Taking a stand to end violence, racism, and death
Dear fellow King County employees,
This week, our nation is once again convulsed by the police shooting of a Black man – this time Jacob Blake in Wisconsin.
With the worldwide outrage and protests in the wake of the killing of George Floyd in Minneapolis earlier this year, people from all walks of life are demanding immediate, and meaningful change. The shooting of Jacob Blake again shows how far we still have to go, and the struggles that we must overcome, to make a fair, equitable and racially just society a reality.
I know many are hurting right now. Just as the killing of George Floyd did, this latest shooting highlights the painful reality not just of our past, but our present. I recognize that our Black neighbors, friends, loved ones and colleagues, experience this pain most acutely.
It is directly to you that I now speak – our Black/African American colleagues and co-workers. As a white man, I recognize that I cannot begin to understand your experience in the same way you do, in the way Black and indigenous Americans in particular, including perhaps your own ancestors, have for generations.
What I and each of us must do is to stand strong and move in solidarity and unity to dismantle and replace the institutional and structural racism which impact all communities, but especially and uniquely black, indigenous and communities of color.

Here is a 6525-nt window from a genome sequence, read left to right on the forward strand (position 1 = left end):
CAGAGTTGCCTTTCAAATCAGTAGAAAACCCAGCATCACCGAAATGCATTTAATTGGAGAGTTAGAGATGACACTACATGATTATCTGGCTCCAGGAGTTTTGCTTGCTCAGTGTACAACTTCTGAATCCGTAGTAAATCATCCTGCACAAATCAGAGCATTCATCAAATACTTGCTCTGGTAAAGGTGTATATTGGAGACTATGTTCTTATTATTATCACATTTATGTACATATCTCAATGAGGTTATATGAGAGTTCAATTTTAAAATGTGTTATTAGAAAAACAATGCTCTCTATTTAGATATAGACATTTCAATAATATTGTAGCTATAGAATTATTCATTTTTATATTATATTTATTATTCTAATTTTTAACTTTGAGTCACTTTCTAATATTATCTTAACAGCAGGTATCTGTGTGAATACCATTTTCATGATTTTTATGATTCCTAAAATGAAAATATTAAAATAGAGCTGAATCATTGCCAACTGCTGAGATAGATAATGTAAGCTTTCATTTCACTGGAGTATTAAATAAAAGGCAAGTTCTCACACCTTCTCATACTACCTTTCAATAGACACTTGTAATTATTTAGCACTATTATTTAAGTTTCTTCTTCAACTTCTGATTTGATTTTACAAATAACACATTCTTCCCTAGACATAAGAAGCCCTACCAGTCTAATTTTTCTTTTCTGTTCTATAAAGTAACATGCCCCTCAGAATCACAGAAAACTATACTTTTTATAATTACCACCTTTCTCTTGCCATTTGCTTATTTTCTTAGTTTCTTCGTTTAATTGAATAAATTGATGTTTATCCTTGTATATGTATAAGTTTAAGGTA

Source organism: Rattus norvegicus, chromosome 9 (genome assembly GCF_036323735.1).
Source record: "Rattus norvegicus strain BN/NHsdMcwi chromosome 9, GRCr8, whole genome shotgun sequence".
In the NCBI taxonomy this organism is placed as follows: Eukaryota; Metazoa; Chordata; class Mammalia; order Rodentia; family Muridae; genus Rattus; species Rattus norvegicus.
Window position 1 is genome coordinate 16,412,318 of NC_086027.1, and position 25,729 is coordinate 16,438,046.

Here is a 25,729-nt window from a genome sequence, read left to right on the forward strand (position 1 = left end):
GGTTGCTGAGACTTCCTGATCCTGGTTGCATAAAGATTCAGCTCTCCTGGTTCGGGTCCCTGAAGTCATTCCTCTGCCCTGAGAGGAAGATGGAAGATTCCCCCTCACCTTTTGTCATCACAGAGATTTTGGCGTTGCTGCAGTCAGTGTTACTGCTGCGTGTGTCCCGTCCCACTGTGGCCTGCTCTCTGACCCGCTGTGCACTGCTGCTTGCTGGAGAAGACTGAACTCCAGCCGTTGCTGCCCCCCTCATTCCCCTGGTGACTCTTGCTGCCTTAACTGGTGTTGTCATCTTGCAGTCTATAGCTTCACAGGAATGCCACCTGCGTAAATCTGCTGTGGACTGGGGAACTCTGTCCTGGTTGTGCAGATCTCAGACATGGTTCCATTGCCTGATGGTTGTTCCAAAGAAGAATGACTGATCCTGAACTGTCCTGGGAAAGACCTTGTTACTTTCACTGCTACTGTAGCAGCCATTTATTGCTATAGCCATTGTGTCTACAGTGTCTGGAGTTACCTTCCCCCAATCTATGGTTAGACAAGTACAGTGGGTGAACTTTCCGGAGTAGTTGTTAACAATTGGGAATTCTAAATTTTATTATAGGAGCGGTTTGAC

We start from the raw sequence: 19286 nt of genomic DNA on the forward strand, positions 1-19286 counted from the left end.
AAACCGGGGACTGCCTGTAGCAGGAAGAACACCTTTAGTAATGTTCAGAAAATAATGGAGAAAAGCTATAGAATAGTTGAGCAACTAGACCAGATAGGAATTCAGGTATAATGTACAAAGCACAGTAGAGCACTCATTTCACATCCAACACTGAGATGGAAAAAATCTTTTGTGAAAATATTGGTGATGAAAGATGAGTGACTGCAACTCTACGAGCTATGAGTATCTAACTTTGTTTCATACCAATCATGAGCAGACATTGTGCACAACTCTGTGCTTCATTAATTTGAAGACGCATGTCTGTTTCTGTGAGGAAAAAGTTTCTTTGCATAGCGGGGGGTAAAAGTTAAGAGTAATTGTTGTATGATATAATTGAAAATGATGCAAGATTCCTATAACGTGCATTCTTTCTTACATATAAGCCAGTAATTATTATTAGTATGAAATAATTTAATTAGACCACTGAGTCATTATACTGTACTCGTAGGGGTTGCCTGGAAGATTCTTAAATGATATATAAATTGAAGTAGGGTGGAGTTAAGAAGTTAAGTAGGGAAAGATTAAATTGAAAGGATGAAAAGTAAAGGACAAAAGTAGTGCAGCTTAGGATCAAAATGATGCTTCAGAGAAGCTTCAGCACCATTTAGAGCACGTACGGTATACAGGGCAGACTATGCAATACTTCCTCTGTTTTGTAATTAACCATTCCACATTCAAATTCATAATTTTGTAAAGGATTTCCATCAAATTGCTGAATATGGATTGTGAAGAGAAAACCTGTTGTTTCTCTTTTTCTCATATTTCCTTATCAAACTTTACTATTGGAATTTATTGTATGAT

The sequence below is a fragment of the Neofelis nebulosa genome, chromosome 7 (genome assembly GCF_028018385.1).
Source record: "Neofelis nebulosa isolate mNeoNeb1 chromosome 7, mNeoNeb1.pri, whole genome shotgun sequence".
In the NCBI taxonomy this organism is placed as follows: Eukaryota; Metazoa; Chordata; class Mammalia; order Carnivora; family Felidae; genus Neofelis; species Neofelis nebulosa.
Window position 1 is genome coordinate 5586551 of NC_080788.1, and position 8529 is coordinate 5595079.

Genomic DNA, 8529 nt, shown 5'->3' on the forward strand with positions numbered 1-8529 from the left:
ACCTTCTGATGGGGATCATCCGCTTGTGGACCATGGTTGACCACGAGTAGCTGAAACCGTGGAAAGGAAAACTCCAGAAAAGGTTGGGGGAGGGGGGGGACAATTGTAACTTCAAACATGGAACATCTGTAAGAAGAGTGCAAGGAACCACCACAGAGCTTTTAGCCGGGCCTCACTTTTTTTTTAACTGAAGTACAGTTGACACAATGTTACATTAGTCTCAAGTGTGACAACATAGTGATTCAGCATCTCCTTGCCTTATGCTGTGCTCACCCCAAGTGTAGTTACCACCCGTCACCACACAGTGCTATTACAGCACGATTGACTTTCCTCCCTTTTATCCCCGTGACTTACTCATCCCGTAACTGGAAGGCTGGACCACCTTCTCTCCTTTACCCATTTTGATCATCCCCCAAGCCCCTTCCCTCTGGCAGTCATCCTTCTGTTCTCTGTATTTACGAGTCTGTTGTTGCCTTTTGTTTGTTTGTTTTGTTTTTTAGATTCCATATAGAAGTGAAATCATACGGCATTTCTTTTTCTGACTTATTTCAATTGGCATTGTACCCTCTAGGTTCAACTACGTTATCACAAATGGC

Finally, I recognize the importance of today as the anniversary of Dr. Martin Luther King’s “I Have a Dream” speech delivered on the steps of the Lincoln Memorial 57 years ago. There he challenged America to grow up, grow out of its stunted adolescence, and live up to its promise – challenged all Americans to work toward a better, more just future. It also does not escape me that this is also the 65th anniversary of the death of Emmett Till, the Black 14-year-old who was lynched in Mississippi and whose death continues to serve as a clarion call against racist hate and violence.
To you and to all County employees I say that to give in to hopelessness and despair is to fail to rise to Dr. King’s challenge, and to give up on America. Individually and collectively, we must take a stand and work for racial justice, to build a nation that fulfills its potential and its noblest founding ideals.
As the King County Executive and as your colleague, I am committed to using my position to do this, starting here in Martin Luther King Jr. County.
Please stay strong and stay safe. Thank you.
King County Executive